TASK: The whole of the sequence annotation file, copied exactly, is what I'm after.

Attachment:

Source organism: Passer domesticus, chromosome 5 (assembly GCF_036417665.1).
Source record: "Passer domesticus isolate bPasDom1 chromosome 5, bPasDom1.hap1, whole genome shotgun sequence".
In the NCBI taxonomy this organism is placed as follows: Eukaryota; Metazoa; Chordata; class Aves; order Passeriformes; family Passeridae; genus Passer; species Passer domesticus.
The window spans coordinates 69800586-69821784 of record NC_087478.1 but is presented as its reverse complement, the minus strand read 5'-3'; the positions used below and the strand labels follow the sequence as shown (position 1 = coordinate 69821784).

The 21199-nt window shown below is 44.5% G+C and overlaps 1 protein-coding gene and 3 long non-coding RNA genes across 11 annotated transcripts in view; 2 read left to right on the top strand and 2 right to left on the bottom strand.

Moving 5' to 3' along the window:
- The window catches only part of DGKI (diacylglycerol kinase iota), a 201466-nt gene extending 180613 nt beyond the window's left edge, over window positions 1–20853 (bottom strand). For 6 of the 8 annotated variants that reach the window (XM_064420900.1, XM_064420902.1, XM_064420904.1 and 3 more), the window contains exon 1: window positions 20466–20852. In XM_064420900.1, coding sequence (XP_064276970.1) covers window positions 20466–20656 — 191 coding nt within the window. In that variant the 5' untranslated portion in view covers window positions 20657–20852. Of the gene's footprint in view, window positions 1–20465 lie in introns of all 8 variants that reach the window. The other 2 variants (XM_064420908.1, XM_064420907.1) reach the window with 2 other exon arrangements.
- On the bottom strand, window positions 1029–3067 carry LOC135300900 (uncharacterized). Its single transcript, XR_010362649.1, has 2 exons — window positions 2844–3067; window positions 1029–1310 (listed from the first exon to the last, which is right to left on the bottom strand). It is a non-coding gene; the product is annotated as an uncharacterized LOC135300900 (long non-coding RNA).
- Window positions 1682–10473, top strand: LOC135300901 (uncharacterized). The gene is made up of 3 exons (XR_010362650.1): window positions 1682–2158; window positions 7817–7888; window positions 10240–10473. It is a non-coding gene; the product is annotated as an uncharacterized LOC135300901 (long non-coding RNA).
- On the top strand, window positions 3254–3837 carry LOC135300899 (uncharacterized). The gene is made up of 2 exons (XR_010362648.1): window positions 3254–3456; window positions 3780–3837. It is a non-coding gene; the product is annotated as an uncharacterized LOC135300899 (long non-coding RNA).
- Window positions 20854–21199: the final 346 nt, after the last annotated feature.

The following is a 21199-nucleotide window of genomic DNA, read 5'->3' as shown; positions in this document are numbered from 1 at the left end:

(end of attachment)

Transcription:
Source organism: Passer domesticus, chromosome 5 (assembly GCF_036417665.1).
Source record: "Passer domesticus isolate bPasDom1 chromosome 5, bPasDom1.hap1, whole genome shotgun sequence".
In the NCBI taxonomy this organism is placed as follows: Eukaryota; Metazoa; Chordata; class Aves; order Passeriformes; family Passeridae; genus Passer; species Passer domesticus.
The window spans coordinates 69800586-69821784 of record NC_087478.1 but is presented as its reverse complement, the minus strand read 5'-3'; the positions used below and the strand labels follow the sequence as shown (position 1 = coordinate 69821784).

The 21199-nt window shown below is 44.5% G+C and overlaps 1 protein-coding gene and 3 long non-coding RNA genes across 11 annotated transcripts in view; 2 read left to right on the top strand and 2 right to left on the bottom strand.

Moving 5' to 3' along the window:
- The window catches only part of DGKI (diacylglycerol kinase iota), a 201466-nt gene extending 180613 nt beyond the window's left edge, over window positions 1–20853 (bottom strand). For 6 of the 8 annotated variants that reach the window (XM_064420900.1, XM_064420902.1, XM_064420904.1 and 3 more), the window contains exon 1: window positions 20466–20852. In XM_064420900.1, coding sequence (XP_064276970.1) covers window positions 20466–20656 — 191 coding nt within the window. In that variant the 5' untranslated portion in view covers window positions 20657–20852. Of the gene's footprint in view, window positions 1–20465 lie in introns of all 8 variants that reach the window. The other 2 variants (XM_064420908.1, XM_064420907.1) reach the window with 2 other exon arrangements.
- On the bottom strand, window positions 1029–3067 carry LOC135300900 (uncharacterized). Its single transcript, XR_010362649.1, has 2 exons — window positions 2844–3067; window positions 1029–1310 (listed from the first exon to the last, which is right to left on the bottom strand). It is a non-coding gene; the product is annotated as an uncharacterized LOC135300900 (long non-coding RNA).
- Window positions 1682–10473, top strand: LOC135300901 (uncharacterized). The gene is made up of 3 exons (XR_010362650.1): window positions 1682–2158; window positions 7817–7888; window positions 10240–10473. It is a non-coding gene; the product is annotated as an uncharacterized LOC135300901 (long non-coding RNA).
- On the top strand, window positions 3254–3837 carry LOC135300899 (uncharacterized). The gene is made up of 2 exons (XR_010362648.1): window positions 3254–3456; window positions 3780–3837. It is a non-coding gene; the product is annotated as an uncharacterized LOC135300899 (long non-coding RNA).
- Window positions 20854–21199: the final 346 nt, after the last annotated feature.

The following is a 21199-nucleotide window of genomic DNA, read 5'->3' as shown; positions in this document are numbered from 1 at the left end: